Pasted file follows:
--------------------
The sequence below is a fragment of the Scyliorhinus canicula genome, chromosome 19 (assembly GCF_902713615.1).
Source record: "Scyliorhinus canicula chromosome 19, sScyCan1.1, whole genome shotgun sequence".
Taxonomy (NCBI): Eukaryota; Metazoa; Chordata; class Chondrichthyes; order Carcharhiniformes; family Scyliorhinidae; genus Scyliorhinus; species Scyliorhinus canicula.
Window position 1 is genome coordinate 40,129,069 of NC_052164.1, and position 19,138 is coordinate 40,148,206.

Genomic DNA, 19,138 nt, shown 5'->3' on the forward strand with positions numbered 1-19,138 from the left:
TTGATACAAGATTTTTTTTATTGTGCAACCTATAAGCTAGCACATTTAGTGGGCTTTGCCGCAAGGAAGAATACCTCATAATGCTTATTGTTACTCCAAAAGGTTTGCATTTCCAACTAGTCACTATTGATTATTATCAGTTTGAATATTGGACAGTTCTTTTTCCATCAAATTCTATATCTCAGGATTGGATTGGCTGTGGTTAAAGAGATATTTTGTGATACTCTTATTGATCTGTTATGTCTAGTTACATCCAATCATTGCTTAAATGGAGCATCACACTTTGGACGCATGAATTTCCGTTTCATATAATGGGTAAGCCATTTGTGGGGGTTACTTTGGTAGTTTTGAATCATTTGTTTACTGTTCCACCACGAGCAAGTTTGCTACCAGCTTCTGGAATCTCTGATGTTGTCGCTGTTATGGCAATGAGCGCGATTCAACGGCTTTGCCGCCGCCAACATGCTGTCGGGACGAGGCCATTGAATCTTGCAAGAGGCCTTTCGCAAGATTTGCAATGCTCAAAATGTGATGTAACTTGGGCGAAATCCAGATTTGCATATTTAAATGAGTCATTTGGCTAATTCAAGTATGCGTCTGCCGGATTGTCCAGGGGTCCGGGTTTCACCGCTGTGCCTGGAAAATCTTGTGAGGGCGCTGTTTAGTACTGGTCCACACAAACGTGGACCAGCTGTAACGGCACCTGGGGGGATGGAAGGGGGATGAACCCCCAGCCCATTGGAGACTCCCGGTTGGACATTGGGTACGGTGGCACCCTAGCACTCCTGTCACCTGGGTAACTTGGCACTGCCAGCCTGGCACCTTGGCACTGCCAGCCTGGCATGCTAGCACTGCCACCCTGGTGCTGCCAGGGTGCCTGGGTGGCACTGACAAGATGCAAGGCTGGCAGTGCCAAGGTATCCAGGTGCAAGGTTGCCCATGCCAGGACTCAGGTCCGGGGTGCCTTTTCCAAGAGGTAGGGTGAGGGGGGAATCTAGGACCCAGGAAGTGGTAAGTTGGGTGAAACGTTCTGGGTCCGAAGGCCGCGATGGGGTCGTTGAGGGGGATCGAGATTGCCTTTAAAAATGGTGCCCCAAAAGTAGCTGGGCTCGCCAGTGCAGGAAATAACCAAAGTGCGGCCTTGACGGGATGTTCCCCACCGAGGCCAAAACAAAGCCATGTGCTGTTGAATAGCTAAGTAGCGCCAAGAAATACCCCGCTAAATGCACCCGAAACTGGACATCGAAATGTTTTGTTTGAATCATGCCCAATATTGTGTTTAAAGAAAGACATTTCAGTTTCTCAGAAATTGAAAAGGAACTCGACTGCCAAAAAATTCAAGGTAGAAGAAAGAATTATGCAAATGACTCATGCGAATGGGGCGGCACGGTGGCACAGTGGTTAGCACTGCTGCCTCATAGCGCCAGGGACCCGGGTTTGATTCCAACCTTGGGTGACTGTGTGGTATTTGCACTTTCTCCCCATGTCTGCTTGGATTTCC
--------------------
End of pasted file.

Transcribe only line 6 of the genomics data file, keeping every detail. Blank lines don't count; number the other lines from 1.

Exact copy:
TTGATACAAGATTTTTTTTATTGTGCAACCTATAAGCTAGCACATTTAGTGGGCTTTGCCGCAAGGAAGAATACCTCATAATGCTTATTGTTACTCCAAAAGGTTTGCATTTCCAACTAGTCACTATTGATTATTATCAGTTTGAATATTGGACAGTTCTTTTTCCATCAAATTCTATATCTCAGGATTGGATTGGCTGTGGTTAAAGAGATATTTTGTGATACTCTTATTGATCTGTTATGTCTAGTTACATCCAATCATTGCTTAAATGGAGCATCACACTTTGGACGCATGAATTTCCGTTTCATATAATGGGTAAGCCATTTGTGGGGGTTACTTTGGTAGTTTTGAATCATTTGTTTACTGTTCCACCACGAGCAAGTTTGCTACCAGCTTCTGGAATCTCTGATGTTGTCGCTGTTATGGCAATGAGCGCGATTCAACGGCTTTGCCGCCGCCAACATGCTGTCGGGACGAGGCCATTGAATCTTGCAAGAGGCCTTTCGCAAGATTTGCAATGCTCAAAATGTGATGTAACTTGGGCGAAATCCAGATTTGCATATTTAAATGAGTCATTTGGCTAATTCAAGTATGCGTCTGCCGGATTGTCCAGGGGTCCGGGTTTCACCGCTGTGCCTGGAAAATCTTGTGAGGGCGCTGTTTAGTACTGGTCCACACAAACGTGGACCAGCTGTAACGGCACCTGGGGGGATGGAAGGGGGATGAACCCCCAGCCCATTGGAGACTCCCGGTTGGACATTGGGTACGGTGGCACCCTAGCACTCCTGTCACCTGGGTAACTTGGCACTGCCAGCCTGGCACCTTGGCACTGCCAGCCTGGCATGCTAGCACTGCCACCCTGGTGCTGCCAGGGTGCCTGGGTGGCACTGACAAGATGCAAGGCTGGCAGTGCCAAGGTATCCAGGTGCAAGGTTGCCCATGCCAGGACTCAGGTCCGGGGTGCCTTTTCCAAGAGGTAGGGTGAGGGGGGAATCTAGGACCCAGGAAGTGGTAAGTTGGGTGAAACGTTCTGGGTCCGAAGGCCGCGATGGGGTCGTTGAGGGGGATCGAGATTGCCTTTAAAAATGGTGCCCCAAAAGTAGCTGGGCTCGCCAGTGCAGGAAATAACCAAAGTGCGGCCTTGACGGGATGTTCCCCACCGAGGCCAAAACAAAGCCATGTGCTGTTGAATAGCTAAGTAGCGCCAAGAAATACCCCGCTAAATGCACCCGAAACTGGACATCGAAATGTTTTGTTTGAATCATGCCCAATATTGTGTTTAAAGAAAGACATTTCAGTTTCTCAGAAATTGAAAAGGAACTCGACTGCCAAAAAATTCAAGGTAGAAGAAAGAATTATGCAAATGACTCATGCGAATGGGGCGGCACGGTGGCACAGTGGTTAGCACTGCTGCCTCATAGCGCCAGGGACCCGGGTTTGATTCCAACCTTGGGTGACTGTGTGGTATTTGCACTTTCTCCCCATGTCTGCTTGGATTTCC